Yanagihara (The People in the Trees, 2013) takes the still-bold leap of writing about characters who don’t share her background; in addition to being male, JB is African-American, Malcolm has a black father and white mother, Willem is white, and “Jude’s race was undetermined”—deserted at birth, he was raised in a monastery and had an unspeakably traumatic childhood that’s revealed slowly over the course of the book. Two of them are gay, one straight and one bisexual. There isn’t a single significant female character, and for a long novel, there isn’t much plot. There aren’t even many markers of what’s happening in the outside world; Jude moves to a loft in SoHo as a young man, but we don’t see the neighborhood change from gritty artists’ enclave to glitzy tourist destination. What we get instead is an intensely interior look at the friends’ psyches and relationships, and it’s utterly enthralling. The four men think about work and creativity and success and failure; they cook for each other, compete with each other and jostle for each other’s affection. JB bases his entire artistic career on painting portraits of his friends, while Malcolm takes care of them by designing their apartments and houses. When Jude, as an adult, is adopted by his favorite Harvard law professor, his friends join him for Thanksgiving in Cambridge every year. And when Willem becomes a movie star, they all bask in his glow. Eventually, the tone darkens and the story narrows to focus on Jude as the pain of his past cuts deep into his carefully constructed life.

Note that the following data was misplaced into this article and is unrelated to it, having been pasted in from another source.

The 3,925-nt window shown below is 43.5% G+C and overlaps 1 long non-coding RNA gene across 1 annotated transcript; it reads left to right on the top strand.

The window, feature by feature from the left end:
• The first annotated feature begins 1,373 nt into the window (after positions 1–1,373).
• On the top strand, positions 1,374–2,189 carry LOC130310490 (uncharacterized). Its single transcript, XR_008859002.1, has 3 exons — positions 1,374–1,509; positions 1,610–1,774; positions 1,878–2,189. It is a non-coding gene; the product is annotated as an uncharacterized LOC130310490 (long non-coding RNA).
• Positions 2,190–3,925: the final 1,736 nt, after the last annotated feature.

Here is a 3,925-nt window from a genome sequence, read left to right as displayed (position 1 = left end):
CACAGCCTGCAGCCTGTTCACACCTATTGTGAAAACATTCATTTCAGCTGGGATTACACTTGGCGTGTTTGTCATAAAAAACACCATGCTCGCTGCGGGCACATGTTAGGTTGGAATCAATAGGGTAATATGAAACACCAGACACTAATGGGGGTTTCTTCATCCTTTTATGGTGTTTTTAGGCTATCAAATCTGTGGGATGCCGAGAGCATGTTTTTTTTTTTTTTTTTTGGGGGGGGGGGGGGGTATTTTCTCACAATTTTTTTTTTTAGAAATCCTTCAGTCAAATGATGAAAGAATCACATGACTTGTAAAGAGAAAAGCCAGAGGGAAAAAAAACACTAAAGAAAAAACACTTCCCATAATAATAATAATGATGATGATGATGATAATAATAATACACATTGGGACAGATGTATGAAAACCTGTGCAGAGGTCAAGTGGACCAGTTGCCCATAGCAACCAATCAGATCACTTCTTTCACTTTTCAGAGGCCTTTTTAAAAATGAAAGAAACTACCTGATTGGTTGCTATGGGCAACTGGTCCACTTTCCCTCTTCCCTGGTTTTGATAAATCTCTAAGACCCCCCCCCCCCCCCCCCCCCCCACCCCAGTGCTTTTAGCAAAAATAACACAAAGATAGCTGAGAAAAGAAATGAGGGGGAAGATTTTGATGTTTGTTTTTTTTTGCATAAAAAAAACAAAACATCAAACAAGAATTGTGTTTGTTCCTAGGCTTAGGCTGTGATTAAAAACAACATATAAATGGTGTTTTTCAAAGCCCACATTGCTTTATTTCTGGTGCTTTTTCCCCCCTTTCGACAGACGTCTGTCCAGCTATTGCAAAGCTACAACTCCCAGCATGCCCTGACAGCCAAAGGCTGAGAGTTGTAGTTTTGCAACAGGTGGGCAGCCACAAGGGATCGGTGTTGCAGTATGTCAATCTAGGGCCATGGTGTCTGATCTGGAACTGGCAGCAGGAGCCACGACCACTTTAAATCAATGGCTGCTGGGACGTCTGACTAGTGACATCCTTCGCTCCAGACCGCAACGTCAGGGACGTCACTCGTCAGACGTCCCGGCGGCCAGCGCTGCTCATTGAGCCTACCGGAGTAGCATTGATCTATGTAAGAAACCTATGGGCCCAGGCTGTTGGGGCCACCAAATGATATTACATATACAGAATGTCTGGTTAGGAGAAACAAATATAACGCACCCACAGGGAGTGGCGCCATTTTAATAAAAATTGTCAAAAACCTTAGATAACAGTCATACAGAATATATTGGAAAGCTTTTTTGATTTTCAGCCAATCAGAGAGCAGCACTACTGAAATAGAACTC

The phrase “tour de force” could have been invented for this audacious novel.

Pub Date: March 10, 2015

ISBN: 978-0-385-53925-8

Page Count: 720

Publisher: Doubleday

Review Posted Online: Dec. 22, 2014

Kirkus Reviews Issue: Jan. 1, 2015

Did you like this book?


A first novel, this is also a first person account of Scout's (Jean Louise) recall of the years that led to the ending of a mystery, the breaking of her brother Jem's elbow, the death of her father's enemy — and the close of childhood years. A widower, Atticus raises his children with legal dispassion and paternal intelligence, and is ably abetted by Calpurnia, the colored cook, while the Alabama town of Maycomb, in the 1930's, remains aloof to their divergence from its tribal patterns. Scout and Jem, with their summer-time companion, Dill, find their paths free from interference — but not from dangers; their curiosity about the imprisoned Boo, whose miserable past is incorporated in their play, results in a tentative friendliness; their fears of Atticus' lack of distinction is dissipated when he shoots a mad dog; his defense of a Negro accused of raping a white girl, Mayella Ewell, is followed with avid interest and turns the rabble whites against him. Scout is the means of averting an attack on Atticus but when he loses the case it is Boo who saves Jem and Scout by killing Mayella's father when he attempts to murder them. The shadows of a beginning for black-white understanding, the persistent fight that Scout carries on against school, Jem's emergence into adulthood, Calpurnia's quiet power, and all the incidents touching on the children's "growing outward" have an attractive starchiness that keeps this southern picture pert and provocative. There is much advance interest in this book; it has been selected by the Literary Guild and Reader's Digest; it should win many friends.

Pub Date: July 11, 1960

ISBN: 0060935464

Page Count: 323

Publisher: Lippincott

Review Posted Online: Oct. 7, 2011

Kirkus Reviews Issue: July 1, 1960

Did you like this book?